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Approach to the adult patient with fatigue

Kevin M Fosnocht, MD
Jack Ende, MD
Section Editor
Joann G Elmore, MD, MPH
Deputy Editor
Howard Libman, MD, FACP


Fatigue is a common complaint, with a prevalence in population-based surveys in Britain and the United States of between 6.0 and 7.5 percent [1,2]. A cross-sectional survey of United States workers found the two-week period prevalence of fatigue to be 38 percent, with an estimated annual cost to employers exceeding $136 billion in lost productive work time [3]. In addition, an estimated 21 to 33 percent of patients seeking attention in primary care settings report significant fatigue [4-8], resulting in approximately seven million office visits per year in the United States [9].

The overall approach to the patient who complains of fatigue is presented here. Chronic fatigue syndrome (CFS), also known as systemic exertion intolerance disease (SEID), is discussed separately. (See "Clinical features and diagnosis of chronic fatigue syndrome (systemic exertion intolerance disease)" and "Treatment of chronic fatigue syndrome (systemic exertion intolerance disease)".)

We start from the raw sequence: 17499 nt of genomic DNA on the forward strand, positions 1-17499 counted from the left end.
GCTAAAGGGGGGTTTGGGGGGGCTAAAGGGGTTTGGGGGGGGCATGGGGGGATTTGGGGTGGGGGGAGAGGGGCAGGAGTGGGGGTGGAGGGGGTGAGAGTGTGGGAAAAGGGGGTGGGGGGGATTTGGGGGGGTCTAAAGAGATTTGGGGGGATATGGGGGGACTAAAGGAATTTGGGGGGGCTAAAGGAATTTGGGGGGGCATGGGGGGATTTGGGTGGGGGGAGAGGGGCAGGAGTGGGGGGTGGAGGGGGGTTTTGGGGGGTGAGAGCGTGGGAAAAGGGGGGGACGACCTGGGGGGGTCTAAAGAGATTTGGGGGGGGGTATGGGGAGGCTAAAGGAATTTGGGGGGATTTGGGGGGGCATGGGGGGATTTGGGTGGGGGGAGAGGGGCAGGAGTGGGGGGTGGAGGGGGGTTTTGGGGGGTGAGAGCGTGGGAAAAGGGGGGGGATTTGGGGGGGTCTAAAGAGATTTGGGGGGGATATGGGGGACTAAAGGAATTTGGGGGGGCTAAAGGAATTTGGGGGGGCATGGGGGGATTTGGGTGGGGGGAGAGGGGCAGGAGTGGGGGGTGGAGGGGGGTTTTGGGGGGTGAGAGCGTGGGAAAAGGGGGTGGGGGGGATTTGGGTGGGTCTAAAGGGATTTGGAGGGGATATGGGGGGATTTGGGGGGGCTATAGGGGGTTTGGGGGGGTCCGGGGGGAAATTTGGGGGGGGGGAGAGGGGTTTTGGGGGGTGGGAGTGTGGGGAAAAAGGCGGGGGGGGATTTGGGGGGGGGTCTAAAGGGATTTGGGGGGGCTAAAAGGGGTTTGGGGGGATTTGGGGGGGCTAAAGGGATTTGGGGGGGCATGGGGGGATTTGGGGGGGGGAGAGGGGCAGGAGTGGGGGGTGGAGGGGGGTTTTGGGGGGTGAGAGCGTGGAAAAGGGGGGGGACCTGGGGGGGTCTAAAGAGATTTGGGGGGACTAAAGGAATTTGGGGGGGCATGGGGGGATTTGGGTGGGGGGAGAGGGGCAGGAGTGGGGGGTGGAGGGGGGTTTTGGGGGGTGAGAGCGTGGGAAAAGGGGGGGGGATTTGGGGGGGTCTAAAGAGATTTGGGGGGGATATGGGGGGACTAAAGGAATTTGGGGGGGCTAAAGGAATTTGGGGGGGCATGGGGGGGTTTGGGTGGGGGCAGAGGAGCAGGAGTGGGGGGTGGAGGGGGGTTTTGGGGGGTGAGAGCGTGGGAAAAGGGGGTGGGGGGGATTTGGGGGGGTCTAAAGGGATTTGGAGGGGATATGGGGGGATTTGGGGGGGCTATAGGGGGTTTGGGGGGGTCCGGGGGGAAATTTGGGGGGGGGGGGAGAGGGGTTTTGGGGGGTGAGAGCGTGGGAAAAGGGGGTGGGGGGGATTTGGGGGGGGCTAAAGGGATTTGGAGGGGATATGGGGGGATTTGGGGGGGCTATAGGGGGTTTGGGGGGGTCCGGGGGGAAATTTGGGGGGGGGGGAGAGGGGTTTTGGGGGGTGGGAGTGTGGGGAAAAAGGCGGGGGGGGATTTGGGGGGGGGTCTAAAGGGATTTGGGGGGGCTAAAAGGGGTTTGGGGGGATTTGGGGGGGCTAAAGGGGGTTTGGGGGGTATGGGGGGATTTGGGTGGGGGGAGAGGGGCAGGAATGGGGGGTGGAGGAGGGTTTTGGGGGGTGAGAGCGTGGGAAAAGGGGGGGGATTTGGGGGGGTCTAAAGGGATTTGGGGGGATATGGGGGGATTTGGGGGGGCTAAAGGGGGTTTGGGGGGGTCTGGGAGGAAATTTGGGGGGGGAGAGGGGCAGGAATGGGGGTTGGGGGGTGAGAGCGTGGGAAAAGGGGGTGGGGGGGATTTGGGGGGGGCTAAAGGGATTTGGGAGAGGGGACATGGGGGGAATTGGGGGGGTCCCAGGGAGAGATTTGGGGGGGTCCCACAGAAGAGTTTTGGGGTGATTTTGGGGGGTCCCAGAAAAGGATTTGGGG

Fatigue can be manifested as difficulty or inability initiating activity (perception of generalized weakness); reduced capacity maintaining activity (easy fatigability); and difficulty with concentration, memory, and emotional stability (mental fatigue) [10].

Fatigue should be distinguished from somnolence, dyspnea, and muscle weakness, although these symptoms may also be associated with fatigue. Patients may use the terms fatigue, tiredness, lack of energy, and excessive sleepiness interchangeably. (See "Approach to the patient with excessive daytime sleepiness" and "Approach to the patient with dyspnea" and "Approach to the patient with muscle weakness".)

Duration of fatigue can be recent (less than one month), prolonged (more than one month), or chronic (over six months). The presence of chronic fatigue does not necessarily imply the presence of chronic fatigue syndrome (CFS), also known as systemic exertion intolerance disease (SEID), which is discussed separately. (See "Clinical features and diagnosis of chronic fatigue syndrome (systemic exertion intolerance disease)".)

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Literature review current through: Oct 2017. | This topic last updated: Oct 04, 2017.
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